County Boards are responsible for the coordination and funding of quality supports and services people need and this can begin at birth and continue throughout a person’s entire life. Supports funded or provided by the county boards include early intervention for infants and toddlers with developmental delays; transition services to help young adults successfully move from school to work; job-related skill training and employment for adults; and personal growth, residential and transportation services.

Williams noted that some people have intensive needs requiring constant care while others are more independent, living, working and contributing to their community with minimal supports from the County Board.

“We believe in the inherent right of all people to make their own decisions about what they want out of life,” Williams said. “Our mission then is to be there as a support as they seek what matters the most to them.”

The BHN Alliance is a partnership between the three county boards that share a person-centered approach to identifying, coordinating and delivering supports to more than 700 eligible children and adults in Belmont, Harrison and Noble counties.


 

BELMONT – HARRISON – NOBLE
COUNTY BOARDS OF DEVELOPMENTAL DISABILITIES

Rising Above Trauma Focus of Training

ST. CLAIRSVILLE – People with disabilities experience more abuse than others, yet their needs often go undertreated or minimized, even though the trauma continues to have an impact on their lives years after the abuse occurred. This fact has led the BHN Alliance to adopt a Trauma-Informed Care approach to supporting people with disabilities and why it is bringing two leading authorities on trauma-informed care to its annual staff in-service in March.
Mary Vicario and Carol Hudgins-Mitchell of Cincinnati-based Finding Hope Consulting will address the gap in training available to communities by turning current brain chemistry research into practical interventions for people with developmental disabilities who have experienced trauma.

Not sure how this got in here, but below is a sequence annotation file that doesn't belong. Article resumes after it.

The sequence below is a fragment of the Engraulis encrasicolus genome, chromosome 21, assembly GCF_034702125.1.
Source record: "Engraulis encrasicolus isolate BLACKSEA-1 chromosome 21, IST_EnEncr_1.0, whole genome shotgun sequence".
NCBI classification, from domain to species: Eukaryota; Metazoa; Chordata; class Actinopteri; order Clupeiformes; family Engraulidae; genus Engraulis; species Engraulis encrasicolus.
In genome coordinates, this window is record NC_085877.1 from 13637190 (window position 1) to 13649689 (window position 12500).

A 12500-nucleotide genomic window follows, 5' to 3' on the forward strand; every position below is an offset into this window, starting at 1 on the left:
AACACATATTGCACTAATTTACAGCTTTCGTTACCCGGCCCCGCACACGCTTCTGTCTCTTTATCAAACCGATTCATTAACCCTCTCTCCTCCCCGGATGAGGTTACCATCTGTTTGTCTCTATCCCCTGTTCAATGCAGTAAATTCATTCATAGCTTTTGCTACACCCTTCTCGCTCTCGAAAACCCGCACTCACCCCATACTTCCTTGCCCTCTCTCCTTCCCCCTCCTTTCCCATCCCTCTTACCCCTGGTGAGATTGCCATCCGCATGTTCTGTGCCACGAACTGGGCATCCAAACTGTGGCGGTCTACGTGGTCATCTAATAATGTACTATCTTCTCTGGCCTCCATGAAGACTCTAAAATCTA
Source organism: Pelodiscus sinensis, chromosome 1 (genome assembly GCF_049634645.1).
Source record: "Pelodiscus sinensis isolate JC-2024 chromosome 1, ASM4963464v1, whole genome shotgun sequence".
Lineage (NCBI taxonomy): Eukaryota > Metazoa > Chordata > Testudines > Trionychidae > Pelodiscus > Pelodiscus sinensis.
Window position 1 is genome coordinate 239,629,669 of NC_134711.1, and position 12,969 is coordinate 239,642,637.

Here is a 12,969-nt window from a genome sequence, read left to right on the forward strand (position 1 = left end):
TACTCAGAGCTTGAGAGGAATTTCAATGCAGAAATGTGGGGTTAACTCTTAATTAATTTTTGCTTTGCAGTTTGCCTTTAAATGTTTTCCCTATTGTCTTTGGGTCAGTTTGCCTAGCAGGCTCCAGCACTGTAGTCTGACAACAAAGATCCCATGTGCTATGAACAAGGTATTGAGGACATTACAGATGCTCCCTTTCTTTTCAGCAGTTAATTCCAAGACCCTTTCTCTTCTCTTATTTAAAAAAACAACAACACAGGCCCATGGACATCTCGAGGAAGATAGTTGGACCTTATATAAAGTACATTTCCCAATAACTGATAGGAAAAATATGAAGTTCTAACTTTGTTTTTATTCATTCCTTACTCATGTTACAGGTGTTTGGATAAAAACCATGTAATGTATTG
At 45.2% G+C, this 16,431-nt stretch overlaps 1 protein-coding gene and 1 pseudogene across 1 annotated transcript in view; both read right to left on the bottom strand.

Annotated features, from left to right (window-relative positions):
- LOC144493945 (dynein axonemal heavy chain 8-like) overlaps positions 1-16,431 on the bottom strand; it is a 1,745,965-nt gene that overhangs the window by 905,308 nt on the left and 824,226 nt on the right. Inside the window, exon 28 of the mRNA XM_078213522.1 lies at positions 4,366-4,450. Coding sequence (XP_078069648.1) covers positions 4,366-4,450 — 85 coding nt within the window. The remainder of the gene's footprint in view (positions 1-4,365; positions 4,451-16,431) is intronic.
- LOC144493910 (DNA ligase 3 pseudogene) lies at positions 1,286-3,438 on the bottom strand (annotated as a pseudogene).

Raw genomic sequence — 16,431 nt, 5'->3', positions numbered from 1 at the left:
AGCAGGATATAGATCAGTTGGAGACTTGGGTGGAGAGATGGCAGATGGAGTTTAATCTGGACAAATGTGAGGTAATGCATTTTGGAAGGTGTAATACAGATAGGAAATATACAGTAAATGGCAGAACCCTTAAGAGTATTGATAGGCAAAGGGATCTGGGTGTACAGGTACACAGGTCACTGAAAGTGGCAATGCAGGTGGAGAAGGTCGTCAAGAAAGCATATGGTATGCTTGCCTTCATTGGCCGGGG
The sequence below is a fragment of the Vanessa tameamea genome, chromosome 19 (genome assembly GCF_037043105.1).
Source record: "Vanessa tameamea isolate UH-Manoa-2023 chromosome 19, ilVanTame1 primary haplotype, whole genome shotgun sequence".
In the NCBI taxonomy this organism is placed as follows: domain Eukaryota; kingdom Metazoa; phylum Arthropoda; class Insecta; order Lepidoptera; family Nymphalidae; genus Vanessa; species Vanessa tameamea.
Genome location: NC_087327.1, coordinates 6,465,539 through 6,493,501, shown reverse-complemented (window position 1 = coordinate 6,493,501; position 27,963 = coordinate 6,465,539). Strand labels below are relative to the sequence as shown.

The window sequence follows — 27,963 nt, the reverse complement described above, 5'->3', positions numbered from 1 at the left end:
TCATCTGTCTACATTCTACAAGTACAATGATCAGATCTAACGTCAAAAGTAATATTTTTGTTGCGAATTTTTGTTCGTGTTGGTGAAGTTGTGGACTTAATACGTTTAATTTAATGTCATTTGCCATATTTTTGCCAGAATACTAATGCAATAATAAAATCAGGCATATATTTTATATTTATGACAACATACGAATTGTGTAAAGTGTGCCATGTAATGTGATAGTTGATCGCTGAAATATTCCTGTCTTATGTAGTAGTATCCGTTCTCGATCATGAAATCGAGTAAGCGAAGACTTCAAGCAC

Through her ongoing trauma training at Harvard Medical School, Mary Vicario, LPCC-S takes the latest trauma research and works with her audience to share and develop interventions that can be used in a variety of settings by those who work most closely with traumatized people of all ages and abilities. She has trained on trauma worldwide for 25 years.

Carol Hudgins-Mitchell, M.Ed., LSW, NBCCH is a Certified Trauma Specialist who works with children and families around issues of trauma, grief and facilitating attachment.

Carol has over 30 years of experience in trauma treatment with a specialty in early childhood, relational and play therapy.
The BHN Alliance Staff In-Service will be held at Thoburn United Methodist Church in St. Clairsville on March 28th. Lunch will be provided for the all-day training.
A limited number of seats are available to provider partners across the Alliance. For more information, call Darlene Pempek at 740-695-0407, ext. 330.


Noble DD Board Reorganizes

The Noble County Board of Developmental Disabilities held its re-organizational meeting January 11, 2017 and re-elected Bryan Chandler of Caldwell as president. Also re-elected to their posts were vice-president Don Bridgman of Summerfield and secretary April Stottsberry of Caldwell. Other members of the board are Tara Estadt, Linda Buckey, Abby Moorman and Norma Porter, all of Caldwell.

The Noble County Board of DD is the primary funder of supports and services to more than 100 children and adults with intellectual and physical disabilities in Noble County. Supports include early intervention for infants and toddlers; preschool and school-age supports, transition for youth ages 14 to 25; job-related training, employment, residential, transportation, respite and 24-hour emergency assistance.

The board meets on the second Wednesday of each month at 5:00 p.m. in the Noble County Multi-Agency building, 46049 Marietta Road, Caldwell, OH.


STABLE accounts let people save money without losing benefits

For the first time ever, people with disabilities can now save and invest in their futures without losing government benefits.

For Lorri and John Phillips of Scio, that means being able to put money aside for their daughter Staci’s future with confidence.

This ability to save is offered through STABLE Accounts, made possible by the federal ABLE (Achieving a Better Life Experience) Act and administered in Ohio by State Treasurer Josh Mandel.